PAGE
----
March 24: Barcelona

Since the family's flights in got thrown off, we lost a day in Barcelona and so I flew there alone, staying that night by myself in the apartment we rented. When they arrived in Barcelona, it was totally exhausted and yet pretty darn happy that we were finally all together and in BARCELONA! After pulling ourselves together, we hopped onto the very confusing metro and walked around the Sagrada Familia, a church designed by Gaudi that is yet to be finished and houses more styles of architecture and design than you could imagine. We also managed to teach some French toursits that were walking right behind us various words that you use when terrified and hanging off the edge of a precipice on a tower way too far above the ground.

March 25-26: Paris, France

The particularly nice thing about living in the European Union is that flights within the various countries are pretty cheap if you find the right companies, like RyanAir. Unfortunately, they make up for the ticket price in treating the whole plane ride like an advertisement, selling anything from Avon Perfume to a bar of chocolate to a portable foot massager. But hey, whatever gets you there safely, right? My grandma didn't come with us to Paris as she had already seen it and wanted to experience some more of Barcelona. We were headed for several days of early starts and nervewracking travel, with beautiful Paris in between. Despite my mom's wishes to rent a poodle (as she felt this was particularly French), our two days there flew by. We stayed in St. Christopher's Inn (a FANTASTIC hostel chain that I would recommend to all, it's also where I stayed in London) and climbed the Eiffel Tower (despite a ravaging storm that both terrified and humoured us to death). We wandered through Versailles and jumped off the steps in time to the flash of photography with the golden carvings behind us. My aunt Cuda forever left her mark on Notre Dame, posing as Quasimoto for the world to see, and we had quite a lot of fun with scarves on the Metro. It was really shocking to be in a place where I understood NONE of what was going on around me... It leaves you feeling pretty darn vulnerable (as my aunt Marcia will tell you; she nearly got taken up with a lift bridge to the yells of "Madame! Madame!")

My aunt Cuda in chandelier heaven in Versailles Palace

Fun with scarves

March 27: Barcelona

We returned on another early morning flight to arrive in Barcelona at about noon to find my Grandma tan and ready to go. We spent the rest of the day wandering around Parque Guell (a park in Barcelona designed by Gaudi as well) and Las Ramblas, the main strip downtown where there is shopping for anything from bird cages, to McDonalds, to luxury handbags.

My grandma and aunt Marcia at Parque Guell

Kaylie and I

March 28: Granada to Cordoba

We took our last (and earliest) flight out of Barcelona to arrive in Granada and catch a bus to Cordoba. Since my mom and I have already seen Alhambra, and I think that the Mosque in Cordoba is just a wee bit neater, we opted to skip the famous Palace and instead head straight to the Mezquita. Cordoba is filled with small shops and tiny streets, so we called ahead and reserved ourselves two rooms in a darling hotel and my aunt got her first taste of Sangria, the famous Spanish beverage with a red wine base mixed with fruits and some sort of tangy soda, usually Lemon Fanta. We then saw our first procession of the week as we were in the heart of the city. Instead of being called Spring Break, the week off in the spring for students is called Semana Santa, or Holy Week, and always leads up to Easter. There are processions (sort of like parades) throughout the week. People dress up in costumes that (initially shockingly) look sort of like the KKK outfits, long robes and tall, pointy hats of all different colors. The different colored robe-hat combos represent different brotherhoods, all marching in their devotion to Jesus. Each brotherhood carries a cross at the head of it and a giant float holding a representation of Jesus or the Virgin Mary surrounded by candles and carried by several men that trade off throughout the procession. Incense is in the air and there is a band playing. All in all it's a pretty solemn affair, everyone comes out to see it but it's not really a time of "celebration" as much as it is acknowledgement of the religious holiday. The most famous processions are in Sevilla (which we also got to see) and it was incredible to think we were witnessing a tradition (as opposed to a place) that dated back centuries.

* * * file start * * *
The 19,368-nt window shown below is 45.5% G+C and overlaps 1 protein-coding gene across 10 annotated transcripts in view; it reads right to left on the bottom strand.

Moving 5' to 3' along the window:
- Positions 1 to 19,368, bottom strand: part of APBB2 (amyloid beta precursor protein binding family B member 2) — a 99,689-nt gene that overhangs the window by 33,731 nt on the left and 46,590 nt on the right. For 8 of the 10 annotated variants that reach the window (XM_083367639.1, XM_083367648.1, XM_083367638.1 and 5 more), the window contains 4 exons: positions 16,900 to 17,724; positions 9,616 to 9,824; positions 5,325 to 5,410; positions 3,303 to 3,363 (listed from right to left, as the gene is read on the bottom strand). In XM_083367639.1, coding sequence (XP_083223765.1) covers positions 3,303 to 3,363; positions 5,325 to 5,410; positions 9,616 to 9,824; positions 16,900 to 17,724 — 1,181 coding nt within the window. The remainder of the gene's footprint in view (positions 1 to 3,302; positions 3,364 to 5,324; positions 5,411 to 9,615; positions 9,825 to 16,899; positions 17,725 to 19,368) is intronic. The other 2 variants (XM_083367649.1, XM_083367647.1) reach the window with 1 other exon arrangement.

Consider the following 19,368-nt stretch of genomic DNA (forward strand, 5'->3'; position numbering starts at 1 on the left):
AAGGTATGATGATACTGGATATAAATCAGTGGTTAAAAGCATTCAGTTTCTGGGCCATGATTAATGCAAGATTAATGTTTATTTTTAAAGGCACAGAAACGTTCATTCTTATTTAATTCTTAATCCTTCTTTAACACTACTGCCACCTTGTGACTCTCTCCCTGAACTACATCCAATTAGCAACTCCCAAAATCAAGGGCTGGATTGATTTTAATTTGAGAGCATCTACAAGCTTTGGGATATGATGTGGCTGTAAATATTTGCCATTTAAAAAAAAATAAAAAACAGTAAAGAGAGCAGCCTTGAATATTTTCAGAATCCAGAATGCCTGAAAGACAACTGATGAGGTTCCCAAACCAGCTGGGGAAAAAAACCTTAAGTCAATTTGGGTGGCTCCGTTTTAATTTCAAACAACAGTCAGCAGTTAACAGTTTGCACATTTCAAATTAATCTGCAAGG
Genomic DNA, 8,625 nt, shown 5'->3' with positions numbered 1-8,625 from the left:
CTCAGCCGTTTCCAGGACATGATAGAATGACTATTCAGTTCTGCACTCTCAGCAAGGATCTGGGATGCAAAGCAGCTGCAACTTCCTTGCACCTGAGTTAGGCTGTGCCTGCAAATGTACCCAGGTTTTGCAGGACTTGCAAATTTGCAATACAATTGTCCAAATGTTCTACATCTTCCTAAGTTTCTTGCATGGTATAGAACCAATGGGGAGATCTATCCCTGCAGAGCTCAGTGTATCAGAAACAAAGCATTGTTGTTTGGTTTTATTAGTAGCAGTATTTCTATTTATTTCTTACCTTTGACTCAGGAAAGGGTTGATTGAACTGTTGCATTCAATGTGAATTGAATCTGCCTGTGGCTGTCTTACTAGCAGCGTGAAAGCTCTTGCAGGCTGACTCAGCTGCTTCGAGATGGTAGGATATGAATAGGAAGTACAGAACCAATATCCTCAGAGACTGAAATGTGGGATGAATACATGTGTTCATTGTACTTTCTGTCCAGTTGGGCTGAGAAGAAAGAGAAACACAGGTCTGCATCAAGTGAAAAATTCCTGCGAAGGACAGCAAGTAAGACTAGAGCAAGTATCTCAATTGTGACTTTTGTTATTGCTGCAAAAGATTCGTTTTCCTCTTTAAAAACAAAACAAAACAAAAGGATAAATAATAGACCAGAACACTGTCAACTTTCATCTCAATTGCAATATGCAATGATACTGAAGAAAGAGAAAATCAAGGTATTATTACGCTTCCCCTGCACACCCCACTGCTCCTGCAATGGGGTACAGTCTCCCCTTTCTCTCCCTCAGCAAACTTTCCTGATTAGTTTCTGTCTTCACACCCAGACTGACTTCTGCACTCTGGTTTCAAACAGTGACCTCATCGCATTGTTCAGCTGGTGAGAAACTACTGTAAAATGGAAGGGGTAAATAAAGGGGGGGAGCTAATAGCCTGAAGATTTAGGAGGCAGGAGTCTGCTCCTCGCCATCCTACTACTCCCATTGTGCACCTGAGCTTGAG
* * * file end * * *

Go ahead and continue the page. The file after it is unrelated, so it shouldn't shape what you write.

The first procession we saw in Cordoba

March 29: Cordoba to Sevilla

We went to see the Mezquita in the morning and did a lot of coffee drinking and wandering around the streets. After waiting for a brief shower to pass, we headed to the train station (my mom having a lively conversation with her taxi driver that resulted in him thinking my aunt and cousin like to dance and that they'll be attending the big dance next May... he was just as confused as you all are, believe me :) that took us into Sevilla. We stayed at the same Hotel that we stayed at two summers ago and the same friendly man was working when we arrived. We ate Chinese that night and headed off to a Flamenco show later. Flamenco is the traditional Spanish dance (especially in the South) and is characterized by a lot of rapid foot movement and very proud, measured gestures with the arms and legs, as well as the Flamenco music, a guitar and several voices. We saw my Uncle Peter reincarnated as a Flamenco singer, the least likely place you'd think he'd be, and my Aunt Cuda almost wandered onto stage thinking that the door "Privado" (private) might mean Privy, as she needed to use the bathroom.